Hospitals in central London face nursing staff turnover levels of up to 38 per cent each year, according to The King's Fund research published in the British Medical Journal today.
Mind the Gap: the extent of the NHS nursing shortage shows the proportion of registered adult nurses who left their jobs in London hospitals in 1999/2000. Of a total of 33 acute NHS trusts in London, 19 had turnover rates of a quarter or more. All seven of the NHS trusts with rates of more than one-third were in inner London. Each of the five trusts with rates of less than one-fifth were in outer London.
The study found that turnover rates were also higher in inner areas of Birmingham and Manchester than in outer areas, though neither city had such high rates as those in the capital. In all cases, teaching hospitals had higher than average turnover rates.
Study author Belinda Finlayson said:
'Inner London hospitals are struggling to retain nurses. Turnover rates of more than one third are disruptive for staff and patients, as well as being costly to the trusts concerned.
'The NHS in London is trying to cope with factors beyond its control in its efforts to retain and recruit staff. High property prices, inconvenient public transport and expensive child care are making it impossible for many nurses to work in inner London hospitals in the years after they have finished training.'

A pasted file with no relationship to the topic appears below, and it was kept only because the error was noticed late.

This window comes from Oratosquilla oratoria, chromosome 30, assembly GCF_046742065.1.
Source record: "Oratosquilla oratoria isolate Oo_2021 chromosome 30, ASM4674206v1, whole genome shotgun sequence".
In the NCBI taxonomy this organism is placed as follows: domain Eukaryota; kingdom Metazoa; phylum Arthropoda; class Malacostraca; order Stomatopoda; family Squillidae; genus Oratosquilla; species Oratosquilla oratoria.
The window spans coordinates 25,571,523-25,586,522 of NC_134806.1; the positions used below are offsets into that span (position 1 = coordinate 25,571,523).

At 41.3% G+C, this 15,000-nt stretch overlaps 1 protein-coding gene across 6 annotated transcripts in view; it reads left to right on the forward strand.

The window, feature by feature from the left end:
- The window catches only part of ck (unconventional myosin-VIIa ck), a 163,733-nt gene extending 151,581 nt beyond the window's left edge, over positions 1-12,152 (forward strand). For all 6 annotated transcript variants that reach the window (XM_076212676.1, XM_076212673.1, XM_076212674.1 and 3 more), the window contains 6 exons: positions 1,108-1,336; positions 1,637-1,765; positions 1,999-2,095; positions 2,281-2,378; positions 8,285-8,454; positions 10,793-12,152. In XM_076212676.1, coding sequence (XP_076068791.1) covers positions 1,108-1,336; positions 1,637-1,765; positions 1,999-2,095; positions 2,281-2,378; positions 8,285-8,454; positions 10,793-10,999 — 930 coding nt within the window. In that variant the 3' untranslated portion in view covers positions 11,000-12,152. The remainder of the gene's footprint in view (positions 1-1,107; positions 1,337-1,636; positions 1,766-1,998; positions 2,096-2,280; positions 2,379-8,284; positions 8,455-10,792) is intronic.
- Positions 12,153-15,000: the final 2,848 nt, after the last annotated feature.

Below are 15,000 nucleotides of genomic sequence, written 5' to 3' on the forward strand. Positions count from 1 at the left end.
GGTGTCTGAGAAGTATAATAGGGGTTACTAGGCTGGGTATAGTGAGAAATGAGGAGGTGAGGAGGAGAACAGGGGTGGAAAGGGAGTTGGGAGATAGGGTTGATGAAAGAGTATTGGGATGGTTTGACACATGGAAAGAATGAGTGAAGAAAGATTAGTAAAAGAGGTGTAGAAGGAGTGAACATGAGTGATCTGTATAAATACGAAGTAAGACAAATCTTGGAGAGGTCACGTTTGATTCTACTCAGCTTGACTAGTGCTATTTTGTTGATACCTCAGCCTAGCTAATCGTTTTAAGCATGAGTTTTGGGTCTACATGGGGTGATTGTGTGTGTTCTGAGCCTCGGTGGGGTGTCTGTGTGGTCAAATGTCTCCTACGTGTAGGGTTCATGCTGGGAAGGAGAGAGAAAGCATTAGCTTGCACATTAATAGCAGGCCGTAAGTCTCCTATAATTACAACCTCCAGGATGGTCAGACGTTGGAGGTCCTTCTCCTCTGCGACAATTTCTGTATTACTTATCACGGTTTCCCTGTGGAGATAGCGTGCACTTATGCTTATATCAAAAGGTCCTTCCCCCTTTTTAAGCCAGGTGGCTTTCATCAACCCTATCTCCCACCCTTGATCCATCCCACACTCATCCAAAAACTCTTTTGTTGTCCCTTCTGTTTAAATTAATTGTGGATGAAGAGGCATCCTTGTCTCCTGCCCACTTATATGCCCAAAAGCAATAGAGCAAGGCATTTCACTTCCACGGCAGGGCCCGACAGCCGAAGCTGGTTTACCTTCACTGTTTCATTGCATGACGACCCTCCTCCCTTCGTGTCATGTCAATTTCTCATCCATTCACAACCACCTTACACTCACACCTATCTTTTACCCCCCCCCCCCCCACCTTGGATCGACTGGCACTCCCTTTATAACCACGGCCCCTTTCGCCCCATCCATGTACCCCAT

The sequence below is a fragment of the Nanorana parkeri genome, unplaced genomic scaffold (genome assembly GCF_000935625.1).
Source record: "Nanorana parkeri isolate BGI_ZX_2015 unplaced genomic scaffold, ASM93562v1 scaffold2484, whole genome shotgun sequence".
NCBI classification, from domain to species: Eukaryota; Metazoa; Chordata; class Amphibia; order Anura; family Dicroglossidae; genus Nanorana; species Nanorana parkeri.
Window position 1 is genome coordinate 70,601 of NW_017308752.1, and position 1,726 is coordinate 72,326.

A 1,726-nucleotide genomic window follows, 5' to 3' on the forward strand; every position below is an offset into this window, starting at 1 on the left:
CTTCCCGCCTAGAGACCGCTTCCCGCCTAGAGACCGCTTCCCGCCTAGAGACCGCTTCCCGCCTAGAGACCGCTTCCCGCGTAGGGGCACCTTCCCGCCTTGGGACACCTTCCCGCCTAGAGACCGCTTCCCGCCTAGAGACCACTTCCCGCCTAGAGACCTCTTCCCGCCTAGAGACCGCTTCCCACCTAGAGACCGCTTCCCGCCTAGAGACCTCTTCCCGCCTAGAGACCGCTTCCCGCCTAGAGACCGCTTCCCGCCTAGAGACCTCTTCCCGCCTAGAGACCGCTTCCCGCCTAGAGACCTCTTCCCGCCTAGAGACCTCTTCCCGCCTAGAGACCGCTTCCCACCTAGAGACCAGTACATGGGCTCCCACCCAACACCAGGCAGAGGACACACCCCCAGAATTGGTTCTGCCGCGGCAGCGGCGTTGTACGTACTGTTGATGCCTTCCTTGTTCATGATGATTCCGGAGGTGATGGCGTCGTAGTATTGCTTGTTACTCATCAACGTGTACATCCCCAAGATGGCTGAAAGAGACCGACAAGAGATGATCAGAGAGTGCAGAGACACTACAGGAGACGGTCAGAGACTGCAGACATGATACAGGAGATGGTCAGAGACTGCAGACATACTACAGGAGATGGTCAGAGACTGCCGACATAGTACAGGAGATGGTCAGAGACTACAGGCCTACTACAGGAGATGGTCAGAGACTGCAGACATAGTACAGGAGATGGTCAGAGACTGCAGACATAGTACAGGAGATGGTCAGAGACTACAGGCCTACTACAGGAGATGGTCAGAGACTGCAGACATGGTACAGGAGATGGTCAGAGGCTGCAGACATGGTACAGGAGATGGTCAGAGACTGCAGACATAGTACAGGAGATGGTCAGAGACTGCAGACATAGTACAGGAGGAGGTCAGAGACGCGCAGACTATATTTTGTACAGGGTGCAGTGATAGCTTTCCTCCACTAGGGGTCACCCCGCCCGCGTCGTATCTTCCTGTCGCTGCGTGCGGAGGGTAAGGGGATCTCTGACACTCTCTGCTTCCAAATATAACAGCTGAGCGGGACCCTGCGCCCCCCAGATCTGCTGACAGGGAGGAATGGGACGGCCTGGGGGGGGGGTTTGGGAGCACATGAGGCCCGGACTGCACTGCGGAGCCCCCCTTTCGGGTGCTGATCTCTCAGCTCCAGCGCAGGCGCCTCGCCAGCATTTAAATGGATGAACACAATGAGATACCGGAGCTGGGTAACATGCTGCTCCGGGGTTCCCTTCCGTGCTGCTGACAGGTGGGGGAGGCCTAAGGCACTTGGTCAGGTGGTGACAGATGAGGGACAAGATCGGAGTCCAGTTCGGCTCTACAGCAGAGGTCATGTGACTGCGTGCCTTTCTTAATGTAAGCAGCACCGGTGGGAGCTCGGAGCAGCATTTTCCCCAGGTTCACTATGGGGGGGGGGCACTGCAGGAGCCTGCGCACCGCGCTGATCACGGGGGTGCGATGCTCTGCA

The study also found that, nationwide, about one-third of new nursing graduates do not appear to be registering to practise. Of those who do register, a further 10 per cent do not work in the NHS in their first year in practice.
The King's Fund director of health policy Dr Jennifer Dixon said:
'To modernise the NHS, the high nurse turnover rate in the capital must be reduced. This will take concerted action across government. Affordable housing and improved public transport are needed urgently to help teaching hospitals to retain more of the nurses they train, or at least to keep them in the NHS.'
Notes to editors:
Mind the Gap: the extent of the NHS nursing shortage by Belinda Finlayson, Jennifer Dixon, Sandra Meadows and George Blair, appears in the British Medical Journal on 7 September 2002.
For more information, or interviews with the authors, please contact Daniel Reynolds on 020 7307 2581.